Below is a more modern unit that has been painted to bring personality. Clever DIYers will even cut batons to length to create this customised fluted look (a massive incoming trend btw). Again you could buy a cheap base and then splurge on the marble and brass fittings. Although you could also use tiles which is a more affordable option and there are so many pretty ones around.

bathroom vanity by haminteriors
bathroom vanity by haminteriors

Finally, we’ll end with a splurge of riotous over the top wallpaper. Because it’s Monday and why not. Below is this intense floral design from House of Hackney which has been wrapped around the whole room and mixed with a leopard carpet and curtains. Now, remember from last week in How To Get a Feature Wall Right, if this is too much for you, you could do just the alcoves but make sure the walls are pink. Or you could just to the fifth wall (Don’t Forget the Ceiling). If you don’t have an alcove you could do a large panel on one wall but frame it with architrave to make it look considered and finished and, well, less random.

The point is that while wallpaper is always designed to be wrapped round all four walls we all know that that won’t work for everyone, so rather than deny yourself a bold decor choice, or risk watering it down by pairing it with an apologetic white, think of ways to make it work.

wallpaper by house of hackney
wallpaper by house of hackney TULIPA print in Tourmaline

And this is the glorious kitchen of Guira Design, who has since moved, but proves here that adding a colour from the pattern other than white will also make a more glorious space. Of, course there is white in this paper but how much more considered and beautiful does it look with the blue.

wallpaper kitchen by guira design
wallpaper kitchen by guira design 

As ever hoping that cheers up your Monday (one more full week of full UK lockdown although who knows what comes after) and gives you some ideas for your own places and spaces.


Tags : bathroombathroom inspirationbedroom wallpaperCrittall windowsham interiorsinternal glass doorsmonday inspirationpatterned wallpaper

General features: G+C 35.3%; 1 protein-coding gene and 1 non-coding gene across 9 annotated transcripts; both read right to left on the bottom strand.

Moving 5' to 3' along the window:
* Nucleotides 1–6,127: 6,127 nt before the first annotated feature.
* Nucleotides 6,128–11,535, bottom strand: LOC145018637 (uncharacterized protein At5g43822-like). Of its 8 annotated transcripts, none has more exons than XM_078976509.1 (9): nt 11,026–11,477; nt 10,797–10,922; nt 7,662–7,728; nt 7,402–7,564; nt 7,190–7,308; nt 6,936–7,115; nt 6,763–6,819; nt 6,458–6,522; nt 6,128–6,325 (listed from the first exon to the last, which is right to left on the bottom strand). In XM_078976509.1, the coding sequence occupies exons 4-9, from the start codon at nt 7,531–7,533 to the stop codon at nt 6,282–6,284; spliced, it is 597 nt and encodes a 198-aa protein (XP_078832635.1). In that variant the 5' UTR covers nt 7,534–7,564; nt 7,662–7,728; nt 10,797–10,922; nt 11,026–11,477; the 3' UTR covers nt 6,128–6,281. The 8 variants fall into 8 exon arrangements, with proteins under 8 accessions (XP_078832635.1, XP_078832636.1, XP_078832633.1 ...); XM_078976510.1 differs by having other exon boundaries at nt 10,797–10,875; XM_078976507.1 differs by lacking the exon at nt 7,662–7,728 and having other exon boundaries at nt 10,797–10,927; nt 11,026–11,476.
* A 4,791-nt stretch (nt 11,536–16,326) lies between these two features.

Kate Watson-Smyth

The author Kate Watson-Smyth

I’m a journalist who writes about interiors mainly for The Financial Times but I have also written regularly for The Independent and The Daily Mail. My house has been in Living Etc, HeartHome and featured in The Wall Street Journal & Corriere della Sera. I also run an interior styling consultancy Mad About Your House. Welcome to my Mad House.


  1. Another point of view on putting walls back up. I have found that by returning walls, or adding walls in rooms with limited light it does not make the rooms darker, it does focus or “traps” the existing light and makes the room brighter.

    I recently did this in my own farmhouse, a 4-square kit house from the 1940s…by returning and adding walls the light has become much brigher…as it is reflecting off of the newly built surfaces and no longer defused across a bigger space…..just another idea to consider.

  2. Thanks for this. I have a pass through window (and a doorway, as well) from my eat in kitchen to my living room that I have always felt is very dated. First, I had the idea to bring down the entire wall to make the kitchen and living room fully open. My sisters didn’t like that idea, they like walls and separation. Also my contractor said losing wall space for furniture would be a big deal.
    My idea was then to have a window made to fit the pass through window opening which would update it and bring some charm to the space. Now I see your post and I think that idea is best.

  3. Love the idea of frittal, I’ve been looking at my 15 pane white painted pine kitchen and lounge doors and wanting to “crittal-ise” them, this gives me ideas and confidence and something to try during Scottish level 4 lock-in. Thanks!

Comments are closed.